I participated in three contests this weekend, and didn’t do brilliantly in any of them. I treated all three very informally, mainly just using them to pad my log a bit in search of states/DX for the Worked All States Triple Play and the DXCC awards.
The strategy paid off to a degree, as I added several new states on phone to my log, some of which have already been confirmed.
Friday evening I was tuning around looking for some action and ran into a European RTTY contest, the Scandinavian Amateur Radio Teleprinter Group (SARTG) Worldwide RTTY Contest. This seemed like a good way to add some DXCC to my Logbook of the World account, so I scanned the rules, fired up N1MM and made about 14 contacts operating casually for a few hours. Most of the stations were stateside, but I did grab Sweden, Cuba, Italy and Germany.
Saturday morning the bands seemed quite dead, but by 2 p.m. they crackled to life with the North American QSO Party SSB contest. I only managed to operate for a few hours starting on 15/20 meters, then broke for dinner with friends and came back around 10 p.m. to hit the lower bands. I finished with 31 contacts, which seems low, but I felt like I worked everyone I heard, in rather noisy band conditions. Since I still don’t have a PTT switch for my new mic, I employed VOX for the first time and it worked great!
The contest I was actually looking forward to was Sunday’s ARRL Rookie Roundup. Hams who have been licensed less than three years are considered rookies, and since I’ve only been in the game for two years, that put me well within the range to work this contest.
I prepared for an all-out assault on the airwaves, starting around 1 p.m. As soon as my time-server-synced clock hit 2 p.m. I was furiously CQing on the 15 meter band. I could tell from glancing at the P3 that there was no activity on the RTTY portion of the band, although the band was open because I could see our friends on PSK and JT chatting away 10kc down the band. A solitary RTTY trace appeared ahead of my position and I pounced on it, only to find a European non-contest station.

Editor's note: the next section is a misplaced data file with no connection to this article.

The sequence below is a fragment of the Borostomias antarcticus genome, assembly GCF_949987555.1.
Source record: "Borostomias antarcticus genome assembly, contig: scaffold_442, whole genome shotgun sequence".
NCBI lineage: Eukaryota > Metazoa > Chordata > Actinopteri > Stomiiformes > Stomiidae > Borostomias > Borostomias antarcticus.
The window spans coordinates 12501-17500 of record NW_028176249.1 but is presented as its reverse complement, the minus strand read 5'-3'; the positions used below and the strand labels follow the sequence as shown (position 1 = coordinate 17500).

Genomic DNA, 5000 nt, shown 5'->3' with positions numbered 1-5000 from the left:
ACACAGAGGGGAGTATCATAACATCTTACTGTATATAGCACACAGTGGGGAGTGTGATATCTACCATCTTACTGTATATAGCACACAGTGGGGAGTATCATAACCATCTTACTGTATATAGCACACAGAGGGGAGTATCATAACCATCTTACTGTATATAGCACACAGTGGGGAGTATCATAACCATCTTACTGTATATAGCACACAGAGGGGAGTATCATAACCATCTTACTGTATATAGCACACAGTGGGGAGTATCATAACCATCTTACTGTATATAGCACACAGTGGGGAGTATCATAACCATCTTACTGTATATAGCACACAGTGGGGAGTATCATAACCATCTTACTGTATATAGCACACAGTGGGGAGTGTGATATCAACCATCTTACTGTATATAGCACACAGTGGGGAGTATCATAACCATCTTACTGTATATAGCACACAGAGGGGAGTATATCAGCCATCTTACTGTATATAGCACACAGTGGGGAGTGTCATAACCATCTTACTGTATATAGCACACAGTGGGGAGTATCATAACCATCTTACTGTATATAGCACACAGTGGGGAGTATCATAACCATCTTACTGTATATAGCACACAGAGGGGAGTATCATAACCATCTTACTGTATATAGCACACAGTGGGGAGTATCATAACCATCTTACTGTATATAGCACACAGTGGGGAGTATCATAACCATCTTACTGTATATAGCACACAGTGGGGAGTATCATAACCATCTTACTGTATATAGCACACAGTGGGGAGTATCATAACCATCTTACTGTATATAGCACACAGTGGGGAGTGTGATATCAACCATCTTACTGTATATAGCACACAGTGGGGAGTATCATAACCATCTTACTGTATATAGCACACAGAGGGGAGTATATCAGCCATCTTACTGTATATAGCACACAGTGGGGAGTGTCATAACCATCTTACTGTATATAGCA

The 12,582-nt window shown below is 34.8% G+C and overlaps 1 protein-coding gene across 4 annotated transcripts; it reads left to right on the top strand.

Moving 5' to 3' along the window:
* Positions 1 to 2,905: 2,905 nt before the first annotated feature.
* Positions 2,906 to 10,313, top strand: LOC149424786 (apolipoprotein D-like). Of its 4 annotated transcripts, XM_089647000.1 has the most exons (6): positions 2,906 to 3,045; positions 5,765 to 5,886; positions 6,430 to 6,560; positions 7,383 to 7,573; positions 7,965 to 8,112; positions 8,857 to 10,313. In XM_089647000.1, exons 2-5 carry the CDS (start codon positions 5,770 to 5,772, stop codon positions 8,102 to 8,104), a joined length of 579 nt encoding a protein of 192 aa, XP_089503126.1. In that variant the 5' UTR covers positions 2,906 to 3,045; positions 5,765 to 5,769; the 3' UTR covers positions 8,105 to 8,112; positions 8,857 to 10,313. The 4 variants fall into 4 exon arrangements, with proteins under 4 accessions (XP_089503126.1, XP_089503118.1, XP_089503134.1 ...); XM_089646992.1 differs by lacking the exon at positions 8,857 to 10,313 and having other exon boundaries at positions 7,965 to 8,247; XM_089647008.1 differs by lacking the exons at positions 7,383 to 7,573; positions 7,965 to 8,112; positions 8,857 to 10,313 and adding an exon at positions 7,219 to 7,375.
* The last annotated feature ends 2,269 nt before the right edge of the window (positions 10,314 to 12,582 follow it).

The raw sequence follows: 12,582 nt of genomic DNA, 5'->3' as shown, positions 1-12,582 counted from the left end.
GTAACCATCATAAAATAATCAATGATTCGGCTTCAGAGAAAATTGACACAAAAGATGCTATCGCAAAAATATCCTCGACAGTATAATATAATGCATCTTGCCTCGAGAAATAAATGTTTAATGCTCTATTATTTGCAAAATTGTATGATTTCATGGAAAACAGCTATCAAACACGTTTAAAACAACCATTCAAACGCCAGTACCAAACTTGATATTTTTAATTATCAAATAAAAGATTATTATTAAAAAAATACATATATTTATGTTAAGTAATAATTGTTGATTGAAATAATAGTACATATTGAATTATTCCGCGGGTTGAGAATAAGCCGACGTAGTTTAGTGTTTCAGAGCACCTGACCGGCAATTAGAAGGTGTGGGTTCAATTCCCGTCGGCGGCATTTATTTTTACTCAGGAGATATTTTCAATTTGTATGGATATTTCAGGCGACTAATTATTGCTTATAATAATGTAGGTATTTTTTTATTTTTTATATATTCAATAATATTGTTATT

I only managed to grab one station from my failed run on 15. From there it was down to 20 meters, where I was able to work a couple stations immediately. I tried to settle into a run and started CQing. There was plenty of room to spread out. I managed a few contacts, but at least two guys muffed up their exchange and wouldn’t come back to me after issuing AGN? AGN? several times. Then a ragchewer latched on to me and I had to go off-macro to explain to him what was going on.
I pounced on a few more contacts, and decided to take a break, thinking perhaps the participants were still at church or having a family dinner. Surely the action would pick up in a few hours.
Nope. I operated about another hour and a half, sending endless CQs into the aether, where they apparently bounced off the ionosphere and landed down in the proverbial forest where no one hears falling trees. Where was everybody?
I decided to pull the plug around 6 p.m. — two hours before the end of the contest — and go pick up something for dinner. Either participation was very low, the bands had crapped out, or my antenna is just very, very deaf. Maybe a combination of the three.
I think I logged 15 contacts total, at least two have broken exchanges, and one of them wasn’t a contester. I was pretty much skunked.
I’ve been doing these contests mainly for experience and curiosity, but they have also been helpful in exploring propagation trends and the limits of my system. I know now to do better, I need to get more hardware in the air, and higher. The bottleneck is the low elevation at my QTH (I’m down in a valley), and a multiband dipole raised just short of 30 feet at the apex. With these conditions, the K3/P3 is like a really fine camera with a broken lens attached. It’s capable of greatness, but taking blurry photos.
My immediate priority is improving my antenna system — which is where it should have always been.
Such a rookie mistake.
For a perspective on the Rookie Roundup from our friends right down the road: Check out AB4UG’s account of the day.